This downbeat account of the last day in the life of a small-time suburban hood boasts above-average cinematography and an attractive cast, especially given its ultra-low budget. But "loser's" unappealing characters, limp dialogue and leaden performances will drastically limit commercial prospects, even among the most avid indie enthusiasts.

This downbeat account of the last day in the life of a small-time suburban hood boasts above-average cinematography and an attractive cast, especially given its ultra-low budget. But “loser’s” unappealing characters, limp dialogue and leaden performances will drastically limit commercial prospects, even among the most avid indie enthusiasts.

Pic opens with the drive-by shooting of the title character, Jimmy Ray (writer-director Kirk Harris), who spends the remainder of the film bleeding to death while reflecting on the events that led to his murder.

In flashbacks, we learn that Jimmy, an unemployed stoner living with his brother and their widowed father in a working-class Southern California town, has been on a downward spiral since the drug-related death of a childhood friend. He spends his days getting high, pulling off the odd carjacking and emotionally tormenting his beautiful, sweet girlfriend, Alyssha (Peta Wilson). Jimmy’s most immediate problem, however, is the $ 800 he owes a local cocaine dealer for drugs he was supposed to sell but instead used himself.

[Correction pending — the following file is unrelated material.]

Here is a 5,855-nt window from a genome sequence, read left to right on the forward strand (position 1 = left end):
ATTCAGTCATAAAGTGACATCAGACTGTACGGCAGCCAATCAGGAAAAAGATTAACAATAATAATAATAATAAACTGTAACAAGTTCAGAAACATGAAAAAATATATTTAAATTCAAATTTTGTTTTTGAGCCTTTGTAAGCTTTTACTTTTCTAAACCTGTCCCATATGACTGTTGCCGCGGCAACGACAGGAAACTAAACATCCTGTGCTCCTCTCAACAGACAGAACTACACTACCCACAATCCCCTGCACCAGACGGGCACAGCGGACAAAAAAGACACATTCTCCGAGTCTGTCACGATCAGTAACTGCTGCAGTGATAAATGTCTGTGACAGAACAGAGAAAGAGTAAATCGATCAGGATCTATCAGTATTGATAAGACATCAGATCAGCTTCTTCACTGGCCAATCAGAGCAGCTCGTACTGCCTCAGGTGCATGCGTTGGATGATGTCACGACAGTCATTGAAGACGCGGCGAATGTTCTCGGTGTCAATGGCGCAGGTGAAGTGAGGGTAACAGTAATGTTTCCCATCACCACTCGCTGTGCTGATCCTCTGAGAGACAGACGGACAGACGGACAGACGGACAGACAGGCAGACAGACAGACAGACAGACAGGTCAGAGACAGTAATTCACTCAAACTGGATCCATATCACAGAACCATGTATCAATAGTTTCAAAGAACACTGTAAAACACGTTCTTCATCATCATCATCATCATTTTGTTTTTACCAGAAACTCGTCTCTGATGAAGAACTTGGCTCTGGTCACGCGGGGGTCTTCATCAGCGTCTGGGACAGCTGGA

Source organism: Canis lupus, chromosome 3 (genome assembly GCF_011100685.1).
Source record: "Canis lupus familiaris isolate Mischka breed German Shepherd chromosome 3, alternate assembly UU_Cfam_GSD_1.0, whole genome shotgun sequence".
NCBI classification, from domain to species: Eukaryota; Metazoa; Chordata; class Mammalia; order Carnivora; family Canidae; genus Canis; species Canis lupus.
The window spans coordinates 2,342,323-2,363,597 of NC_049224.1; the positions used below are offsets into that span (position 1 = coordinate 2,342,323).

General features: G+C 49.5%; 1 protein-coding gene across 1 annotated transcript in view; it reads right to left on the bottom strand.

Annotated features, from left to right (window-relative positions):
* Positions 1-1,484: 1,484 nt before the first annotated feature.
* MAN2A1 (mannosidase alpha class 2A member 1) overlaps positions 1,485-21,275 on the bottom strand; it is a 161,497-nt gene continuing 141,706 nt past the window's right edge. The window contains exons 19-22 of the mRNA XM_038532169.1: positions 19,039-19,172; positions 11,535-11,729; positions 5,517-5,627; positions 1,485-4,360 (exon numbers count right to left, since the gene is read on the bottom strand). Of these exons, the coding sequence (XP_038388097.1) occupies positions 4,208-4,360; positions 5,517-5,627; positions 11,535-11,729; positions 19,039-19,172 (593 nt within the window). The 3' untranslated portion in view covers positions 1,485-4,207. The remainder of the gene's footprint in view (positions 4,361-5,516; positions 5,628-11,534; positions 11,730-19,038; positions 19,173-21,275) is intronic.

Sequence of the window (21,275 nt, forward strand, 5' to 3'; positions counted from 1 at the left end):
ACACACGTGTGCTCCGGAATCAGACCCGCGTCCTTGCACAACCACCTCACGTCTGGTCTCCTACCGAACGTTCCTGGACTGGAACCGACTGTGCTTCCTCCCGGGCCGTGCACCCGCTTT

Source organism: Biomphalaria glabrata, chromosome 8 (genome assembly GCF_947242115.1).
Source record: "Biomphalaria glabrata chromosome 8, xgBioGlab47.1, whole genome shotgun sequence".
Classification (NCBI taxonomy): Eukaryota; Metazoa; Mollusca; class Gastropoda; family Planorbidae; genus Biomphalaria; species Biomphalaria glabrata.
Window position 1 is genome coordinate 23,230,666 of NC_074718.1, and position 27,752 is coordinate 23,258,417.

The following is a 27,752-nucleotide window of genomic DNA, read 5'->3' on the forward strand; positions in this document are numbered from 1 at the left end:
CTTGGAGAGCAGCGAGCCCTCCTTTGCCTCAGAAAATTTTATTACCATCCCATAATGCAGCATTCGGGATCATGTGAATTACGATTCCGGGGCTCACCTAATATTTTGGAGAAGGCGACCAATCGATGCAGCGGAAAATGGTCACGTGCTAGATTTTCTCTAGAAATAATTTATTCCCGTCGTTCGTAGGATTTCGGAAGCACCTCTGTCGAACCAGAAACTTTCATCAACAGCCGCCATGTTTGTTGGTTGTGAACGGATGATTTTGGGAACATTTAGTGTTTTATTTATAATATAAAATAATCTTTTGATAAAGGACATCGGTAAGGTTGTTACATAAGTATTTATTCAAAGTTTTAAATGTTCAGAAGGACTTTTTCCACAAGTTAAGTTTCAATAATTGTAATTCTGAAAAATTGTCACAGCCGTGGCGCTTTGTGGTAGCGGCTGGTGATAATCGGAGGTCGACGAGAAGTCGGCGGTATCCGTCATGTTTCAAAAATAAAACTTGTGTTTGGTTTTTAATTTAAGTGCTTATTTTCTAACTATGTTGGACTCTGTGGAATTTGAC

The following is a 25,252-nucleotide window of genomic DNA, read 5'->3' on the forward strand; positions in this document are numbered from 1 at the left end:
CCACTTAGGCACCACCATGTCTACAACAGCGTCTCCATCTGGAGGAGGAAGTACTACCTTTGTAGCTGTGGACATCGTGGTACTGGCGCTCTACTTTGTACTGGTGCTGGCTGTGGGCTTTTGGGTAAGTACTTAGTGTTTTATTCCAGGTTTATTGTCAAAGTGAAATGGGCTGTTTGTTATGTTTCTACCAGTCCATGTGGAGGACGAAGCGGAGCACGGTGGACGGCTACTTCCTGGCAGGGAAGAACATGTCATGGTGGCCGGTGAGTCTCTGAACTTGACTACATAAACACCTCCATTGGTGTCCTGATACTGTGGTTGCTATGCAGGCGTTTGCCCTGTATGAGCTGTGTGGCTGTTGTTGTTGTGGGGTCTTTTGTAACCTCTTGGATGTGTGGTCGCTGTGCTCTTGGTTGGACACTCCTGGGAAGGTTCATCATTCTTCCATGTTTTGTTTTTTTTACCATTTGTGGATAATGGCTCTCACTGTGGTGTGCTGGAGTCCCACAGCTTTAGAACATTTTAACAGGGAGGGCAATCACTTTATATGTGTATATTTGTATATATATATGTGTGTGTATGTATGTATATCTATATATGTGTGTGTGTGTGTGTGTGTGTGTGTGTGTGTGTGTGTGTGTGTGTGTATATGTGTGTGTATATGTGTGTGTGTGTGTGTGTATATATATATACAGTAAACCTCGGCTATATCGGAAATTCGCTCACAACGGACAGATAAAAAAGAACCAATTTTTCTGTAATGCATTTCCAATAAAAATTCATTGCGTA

Jimmy manages to borrow and steal nearly all the money he owes, but before he can pay off his debt, he inexplicably picks a fight with the dealer and beats him to a pulp, all but sealing his own fate.

Jimmy’s last chance is to ask his saintly brother to intervene, but for some unexplained reason he can’t bring himself to tell his brother what’s going on. Unfortunately, he shows no such hesitation about sharing his innermost thoughts with the audience. His lugubrious v.o. is a stream of warmed-over existential platitudes, such as, “Nobody appreciates life until it’s taken away from them,” and “Maybe we’re all outsiders.”

In an attempt to explain Jimmy’s self-destructive ways, pic offers glimpses of his father, a child-abusing, alcoholic, racist Vietnam vet portrayed with little conviction by Norman Saleet.

But the abuse defense is not likely to sway audience members in Jimmy’s — or the film’s — favor. Even if one could get past his antisocial behavior, Jimmy’s incessant narration is so cloyingly self-pitying (at one point he actually says, “Why me, God?”), that one can’t help but hope his inevitable last breath will come soon.

Reportedly produced for less than $ 40,000, the film is photographed in an economical yet visually intriguing style in 35mm by Kent Wakeford (“Mean Streets”). Other tech elements are more in line with pic’s shoestring budget.

“Loser’s” score consists entirely of decent, if unmemorable, songs from grunge bands including the Blackeyed Susans, Adolescents and Dharma Bums.

Loser

Production

An Edge Cinema release of a Don't Count Me Out production. (International sales: Circa Entertainment.) Produced by Peter Baxter. Executive producers, Jonathan Chaus, Tina Kuykendall. Directed, written by Kirk Harris.

Crew

Camera (color), Kent Wakeford; editor, Adam Pertofsky; art direction, Fred Cisterna, Franca Cerghini; sound (Dolby), Bob Sheridan; associate producers, Jack Rubio, Adam Pertofsky; assistant director, Kennedy Taylor; casting, Sheila Thompson, Barbara Bersell, Tom Wright. Reviewed at Laemmle Royal Theatre, L.A., March 22, 1996. Running time: 85 min.

With

Jimmy Ray - Kirk Harris
Brandon Ray - Jonathan Chaus
Nick Ray - Norman Saleet
Alyssha Rourke - Peta Wilson
Ford Davis - Jack Rubio
Erica Milestone - Kim Antepenko
Chris Hollins - David Michael
Follow @Variety on Twitter for breaking news, reviews and more